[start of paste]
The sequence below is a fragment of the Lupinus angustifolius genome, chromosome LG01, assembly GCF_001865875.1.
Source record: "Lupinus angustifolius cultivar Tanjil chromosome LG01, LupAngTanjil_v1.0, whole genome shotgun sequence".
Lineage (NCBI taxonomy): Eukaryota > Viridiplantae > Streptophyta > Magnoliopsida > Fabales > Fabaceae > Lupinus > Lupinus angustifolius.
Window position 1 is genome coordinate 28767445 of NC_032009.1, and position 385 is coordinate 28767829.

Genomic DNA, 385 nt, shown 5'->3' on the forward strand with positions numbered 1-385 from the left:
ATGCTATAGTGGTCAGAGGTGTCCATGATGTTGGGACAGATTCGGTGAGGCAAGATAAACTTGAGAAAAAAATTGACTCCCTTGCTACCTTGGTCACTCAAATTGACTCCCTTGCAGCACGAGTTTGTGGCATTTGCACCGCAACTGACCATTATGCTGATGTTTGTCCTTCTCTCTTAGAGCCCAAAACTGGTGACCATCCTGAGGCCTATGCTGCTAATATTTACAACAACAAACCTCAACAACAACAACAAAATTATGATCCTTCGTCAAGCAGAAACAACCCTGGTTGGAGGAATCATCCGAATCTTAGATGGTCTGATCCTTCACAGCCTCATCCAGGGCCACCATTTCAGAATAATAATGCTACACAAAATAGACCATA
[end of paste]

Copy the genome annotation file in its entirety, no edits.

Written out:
The sequence below is a fragment of the Lupinus angustifolius genome, chromosome LG01, assembly GCF_001865875.1.
Source record: "Lupinus angustifolius cultivar Tanjil chromosome LG01, LupAngTanjil_v1.0, whole genome shotgun sequence".
Lineage (NCBI taxonomy): Eukaryota > Viridiplantae > Streptophyta > Magnoliopsida > Fabales > Fabaceae > Lupinus > Lupinus angustifolius.
Window position 1 is genome coordinate 28767445 of NC_032009.1, and position 385 is coordinate 28767829.

Genomic DNA, 385 nt, shown 5'->3' on the forward strand with positions numbered 1-385 from the left:
ATGCTATAGTGGTCAGAGGTGTCCATGATGTTGGGACAGATTCGGTGAGGCAAGATAAACTTGAGAAAAAAATTGACTCCCTTGCTACCTTGGTCACTCAAATTGACTCCCTTGCAGCACGAGTTTGTGGCATTTGCACCGCAACTGACCATTATGCTGATGTTTGTCCTTCTCTCTTAGAGCCCAAAACTGGTGACCATCCTGAGGCCTATGCTGCTAATATTTACAACAACAAACCTCAACAACAACAACAAAATTATGATCCTTCGTCAAGCAGAAACAACCCTGGTTGGAGGAATCATCCGAATCTTAGATGGTCTGATCCTTCACAGCCTCATCCAGGGCCACCATTTCAGAATAATAATGCTACACAAAATAGACCATA